Now out of the greed of the union -nobody has a job
I've worked for a company that had no idea of what they were doing. All the employees knew that it was "next stop bankruptcy" - but we didn't demand more pay to help them disappear more quickly.
I was wondering about the monies that the employees paid into the union funds....after reading further I see that the executives will collect $1,800,000 in bonuses....what a great benefit...."robbing poor little Peter to pay Mr. Head-Shed Paul." So who really screwed up a great treat and American tradition? When will people wise up? What does it take to get people to remove the blinders to reality and not to just this fiasco, but the future of the USA. I want my twinkie & my afternoon spot of "Bigelow Vanilla Caramel" hot tea!
The union already had 8% paycut and freeze in pensions and Hostess STILL asked for another 8% cut. At the same time the CEO got a raise so the employees said no.
If your boss asked you to take a pay cut because the company was doing poor and to help save it...would you take it knowing that your boss got a raise and you took the cut....would you do it?
Management put Hostess out of business...not the unions. Unions are a convenient scapegoat though. Plus even IF the union took the other 8% cut...do you think that Hostess still wouldn't of been bankrupt?
Unions would not allow hostess and wonder bread to be delivered on the same truck. An unnecessary duplication of overhead. It is only amazing that they lasted as long as they did.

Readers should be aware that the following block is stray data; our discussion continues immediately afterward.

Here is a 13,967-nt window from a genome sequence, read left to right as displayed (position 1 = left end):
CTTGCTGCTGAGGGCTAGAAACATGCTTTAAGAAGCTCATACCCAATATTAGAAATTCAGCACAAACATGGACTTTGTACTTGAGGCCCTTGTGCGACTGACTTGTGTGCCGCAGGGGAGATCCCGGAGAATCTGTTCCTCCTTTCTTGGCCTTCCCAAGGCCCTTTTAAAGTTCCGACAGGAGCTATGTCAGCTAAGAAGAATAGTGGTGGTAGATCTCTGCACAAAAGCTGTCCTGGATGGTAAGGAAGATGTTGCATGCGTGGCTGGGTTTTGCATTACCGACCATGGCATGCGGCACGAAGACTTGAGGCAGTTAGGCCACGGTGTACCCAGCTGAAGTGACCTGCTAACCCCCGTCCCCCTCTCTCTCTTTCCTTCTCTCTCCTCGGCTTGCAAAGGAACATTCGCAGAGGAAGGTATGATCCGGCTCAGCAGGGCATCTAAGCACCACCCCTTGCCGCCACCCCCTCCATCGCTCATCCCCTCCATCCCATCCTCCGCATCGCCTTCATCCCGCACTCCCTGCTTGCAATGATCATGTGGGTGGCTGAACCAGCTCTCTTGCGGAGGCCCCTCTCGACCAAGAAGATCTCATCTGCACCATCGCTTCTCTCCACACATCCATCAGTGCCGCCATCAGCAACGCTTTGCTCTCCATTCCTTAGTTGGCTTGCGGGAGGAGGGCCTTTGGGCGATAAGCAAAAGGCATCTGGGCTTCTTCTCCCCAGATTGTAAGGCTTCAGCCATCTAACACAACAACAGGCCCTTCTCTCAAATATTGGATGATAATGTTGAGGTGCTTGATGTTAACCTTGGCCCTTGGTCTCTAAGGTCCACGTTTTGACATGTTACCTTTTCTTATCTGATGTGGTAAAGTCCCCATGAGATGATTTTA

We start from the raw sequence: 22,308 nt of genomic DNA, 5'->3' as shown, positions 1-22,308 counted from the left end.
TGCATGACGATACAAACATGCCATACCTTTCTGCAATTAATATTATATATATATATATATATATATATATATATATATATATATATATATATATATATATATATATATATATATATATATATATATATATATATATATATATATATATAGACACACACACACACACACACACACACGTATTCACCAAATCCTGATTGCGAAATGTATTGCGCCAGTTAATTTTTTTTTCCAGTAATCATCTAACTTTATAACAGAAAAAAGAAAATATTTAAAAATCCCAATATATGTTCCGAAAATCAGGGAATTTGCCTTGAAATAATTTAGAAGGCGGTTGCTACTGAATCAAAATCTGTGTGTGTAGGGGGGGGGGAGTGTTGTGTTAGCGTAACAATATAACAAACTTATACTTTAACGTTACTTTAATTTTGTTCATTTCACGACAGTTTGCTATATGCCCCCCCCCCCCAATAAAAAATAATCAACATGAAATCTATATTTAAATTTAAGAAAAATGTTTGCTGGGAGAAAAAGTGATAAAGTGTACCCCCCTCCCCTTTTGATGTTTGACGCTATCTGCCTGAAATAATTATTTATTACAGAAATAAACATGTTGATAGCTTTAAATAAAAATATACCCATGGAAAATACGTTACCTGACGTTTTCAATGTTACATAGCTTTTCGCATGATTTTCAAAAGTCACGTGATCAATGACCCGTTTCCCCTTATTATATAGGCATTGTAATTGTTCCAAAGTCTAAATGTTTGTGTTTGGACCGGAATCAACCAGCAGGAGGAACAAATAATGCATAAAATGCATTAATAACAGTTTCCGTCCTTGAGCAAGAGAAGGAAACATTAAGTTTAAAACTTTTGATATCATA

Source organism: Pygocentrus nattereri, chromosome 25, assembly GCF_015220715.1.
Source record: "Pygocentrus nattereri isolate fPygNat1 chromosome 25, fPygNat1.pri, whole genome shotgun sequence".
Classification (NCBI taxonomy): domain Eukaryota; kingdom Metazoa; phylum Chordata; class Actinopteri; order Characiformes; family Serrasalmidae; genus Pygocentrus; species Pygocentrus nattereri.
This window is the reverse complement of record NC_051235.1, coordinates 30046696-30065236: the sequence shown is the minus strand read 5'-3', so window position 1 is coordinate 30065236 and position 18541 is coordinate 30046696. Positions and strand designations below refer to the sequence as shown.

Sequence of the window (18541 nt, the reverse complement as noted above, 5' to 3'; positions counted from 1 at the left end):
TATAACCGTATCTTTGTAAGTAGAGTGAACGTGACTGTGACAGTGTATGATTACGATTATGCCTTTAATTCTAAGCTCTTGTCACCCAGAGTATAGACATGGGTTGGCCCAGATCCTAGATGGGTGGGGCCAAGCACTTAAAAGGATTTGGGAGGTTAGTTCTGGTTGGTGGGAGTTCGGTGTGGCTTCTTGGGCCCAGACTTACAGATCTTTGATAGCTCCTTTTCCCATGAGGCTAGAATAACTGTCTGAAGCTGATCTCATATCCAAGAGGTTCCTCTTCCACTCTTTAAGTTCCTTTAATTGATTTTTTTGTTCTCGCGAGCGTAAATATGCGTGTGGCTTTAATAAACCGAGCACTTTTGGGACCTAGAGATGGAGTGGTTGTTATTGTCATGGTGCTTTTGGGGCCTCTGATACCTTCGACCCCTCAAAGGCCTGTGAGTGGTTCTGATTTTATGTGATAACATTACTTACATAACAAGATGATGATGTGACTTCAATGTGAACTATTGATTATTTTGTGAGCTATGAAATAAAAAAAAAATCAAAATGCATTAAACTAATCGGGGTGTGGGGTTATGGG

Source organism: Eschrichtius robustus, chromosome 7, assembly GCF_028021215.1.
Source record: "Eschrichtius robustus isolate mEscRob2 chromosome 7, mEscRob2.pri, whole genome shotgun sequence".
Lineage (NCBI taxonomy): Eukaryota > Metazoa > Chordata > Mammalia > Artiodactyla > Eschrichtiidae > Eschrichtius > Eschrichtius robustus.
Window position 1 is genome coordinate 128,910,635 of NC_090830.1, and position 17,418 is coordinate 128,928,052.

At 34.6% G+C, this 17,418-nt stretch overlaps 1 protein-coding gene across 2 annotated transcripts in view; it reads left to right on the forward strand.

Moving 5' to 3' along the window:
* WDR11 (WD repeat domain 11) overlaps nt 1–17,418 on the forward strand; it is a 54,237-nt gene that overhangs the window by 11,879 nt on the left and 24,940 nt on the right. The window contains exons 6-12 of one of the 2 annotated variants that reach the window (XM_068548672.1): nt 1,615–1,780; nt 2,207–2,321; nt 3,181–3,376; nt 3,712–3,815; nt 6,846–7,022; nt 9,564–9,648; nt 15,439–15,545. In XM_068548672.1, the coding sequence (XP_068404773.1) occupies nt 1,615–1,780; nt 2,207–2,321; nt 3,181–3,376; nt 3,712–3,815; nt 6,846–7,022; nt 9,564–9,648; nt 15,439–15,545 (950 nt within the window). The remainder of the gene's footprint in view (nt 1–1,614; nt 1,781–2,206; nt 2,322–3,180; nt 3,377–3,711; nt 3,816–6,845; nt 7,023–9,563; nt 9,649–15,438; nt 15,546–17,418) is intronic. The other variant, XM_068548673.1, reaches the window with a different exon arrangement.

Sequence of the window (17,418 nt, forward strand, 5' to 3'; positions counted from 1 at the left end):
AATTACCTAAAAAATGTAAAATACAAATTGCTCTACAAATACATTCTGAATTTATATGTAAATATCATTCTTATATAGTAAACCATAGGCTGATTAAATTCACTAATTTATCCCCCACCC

Copyright © 2014 Microsoft. All rights reserved.
Fundamental company data and historical chart data provided by Morningstar Inc. Real-time index quotes and delayed quotes supplied by Morningstar Inc. Quotes delayed by up to 15 minutes, except where indicated otherwise. Fund summary, fund performance and dividend data provided by Morningstar Inc. Analyst recommendations provided by Zacks Investment Research. StockScouter data provided by Verus Analytics. IPO data provided by Hoover's Inc. Index membership data provided by Morningstar Inc.
[BRIEFING.COM] The stock market finished an upbeat week on a mixed note. The S&P 500 added just over a point, holding its weekly gain at 1.0% while the Nasdaq lost 0.4%.
The major averages began the day on an upbeat note, but relinquished their opening gains during the first 90 minutes of action. The early sentiment was boosted by a better-than-expected nonfarm payrolls report for February (175K versus Briefing.com consensus 163K), but a closer look into the report suggested that ... More
More Market News
The solid report comes a month after the retailer closed all of its Canadian operations.
MUST-SEE ON MSN
- Video: Easy DIY smoked meats at home
A charcuterie master shares his process for cold-smoking meat at home.
- Jetpacks about to go mainstream
- Weird things covered by home insurance
- Bing: 70 percent of adults report 'digital eye strain'